Wednesday, March 29, 2023

2022: Donetsk & Lugansk People's Republics Stop Claiming Independence

Most of our readers will already have heard of this story last year, but because PolGeoNow is committed to providing a record of all changes to the world's list of countries, and because this aspect of the story hasn't been much discussed, we're still publishing an article about it now. Parts of this article are adapted from our story on Recognition of the Donetsk and Lugansk People's Republics from one year ago.

Map of territorial control within the claimed borders of the self-declared Donetsk People's Republic (DPR) and Lugansk People's Republic (LPR) as of September 26, 2022, a week before they stopped claiming independence after their claimed merger with Russia (annexation). Map shows that all of the LPR, otherwise known as Ukraine's Luhansk province, was under the control of Russian and LPR forces, while Russian and DPR forces controlled over half of the DPR, or Ukraine's Donetsk province, including the major central and southern cities of Donetsk, Horlivka, Makiyivka, and Mariupol. Colorblind accessible.
Actual military/administrative control within the DPR and LPR's claimed borders just before their governments' agreed merger into Russia. This was also roughly their greatest extent of control during the period they claimed to be independent countries, if including territory held by their close ally the Russian military. This map was originally published as part of our subscriber-exclusive September 2022 Ukraine control map report.

Partial Recognition

For eight years, from 2014 to 2022, the so-called Donetsk People's Republic (DPR) and Lugansk People's Republic (LPR) said they were independent countries, despite most of the world considering them to be parts of Ukraine. Then late last year, they stopped claiming independence, instead saying they had now become part of Russia, after Russia controversially agreed to take them in. Read on for the full story, explained in plain English...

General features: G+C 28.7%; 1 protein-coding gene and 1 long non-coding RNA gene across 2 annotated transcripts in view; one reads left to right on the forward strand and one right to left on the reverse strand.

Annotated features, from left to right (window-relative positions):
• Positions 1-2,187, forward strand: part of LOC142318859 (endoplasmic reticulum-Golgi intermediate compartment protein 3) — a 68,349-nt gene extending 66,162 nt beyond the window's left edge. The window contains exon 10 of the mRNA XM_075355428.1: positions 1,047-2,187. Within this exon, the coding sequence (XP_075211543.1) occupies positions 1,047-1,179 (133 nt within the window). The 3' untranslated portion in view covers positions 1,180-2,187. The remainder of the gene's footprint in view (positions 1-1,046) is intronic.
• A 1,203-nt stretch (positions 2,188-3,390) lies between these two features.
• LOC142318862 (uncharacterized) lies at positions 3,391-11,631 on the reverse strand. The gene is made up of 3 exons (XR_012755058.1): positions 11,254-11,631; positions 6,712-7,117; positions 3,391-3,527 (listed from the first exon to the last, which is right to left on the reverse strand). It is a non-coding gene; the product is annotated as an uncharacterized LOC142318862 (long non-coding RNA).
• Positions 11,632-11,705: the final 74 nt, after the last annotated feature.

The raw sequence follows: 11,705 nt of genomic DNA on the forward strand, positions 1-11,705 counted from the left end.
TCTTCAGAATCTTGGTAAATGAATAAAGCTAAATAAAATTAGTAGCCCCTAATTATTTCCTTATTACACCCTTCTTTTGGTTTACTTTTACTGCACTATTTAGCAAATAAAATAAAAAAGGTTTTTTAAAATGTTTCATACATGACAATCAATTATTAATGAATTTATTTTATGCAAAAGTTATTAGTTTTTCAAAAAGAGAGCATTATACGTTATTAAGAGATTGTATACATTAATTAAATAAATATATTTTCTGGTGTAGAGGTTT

2014-2022: Unrecognized Independence

Flag of the self-proclaimed Donetsk People's Republic (DPR). Three plain horizontal bars of colors (from top to bottom) black, dark blue, and red. Proclaimed Country Name (2014-2022): 
• Donetsk People's Republic (English)
• Donetskaya Narodnaya Respublika (Russian)
Capital: Donetsk
Recognized by: Russia, Syria, North Korea
Status According to Others: Province of Ukraine

In April 2014, the month after Russia-backed separatists in the peninsula of Crimea declared their independence from Ukraine, Russia-backed rebels in Ukraine's eastern provinces of Donetsk and Luhansk also announced that they were forming independent countries: the Donetsk People's Republic (DPR) and Lugansk People's Republic (LPR). ("Luhansk" is the Ukrainian-language spelling of the place name, while "Lugansk" is the Russian-language version.)

Most of the world's countries rejected these claims, if taking them seriously at all. And it was debatable whether the supposed governments of both republics were realistically governing their land like real countries. But they did have clear military control of large parts of their proclaimed territories - something that can't be said of most other separatist movements.

Early on, the DPR and LPR also said they were joining together to form one bigger country called "Novorossiya", though they never went through with the merger in practical terms, and the plan was soon abandoned.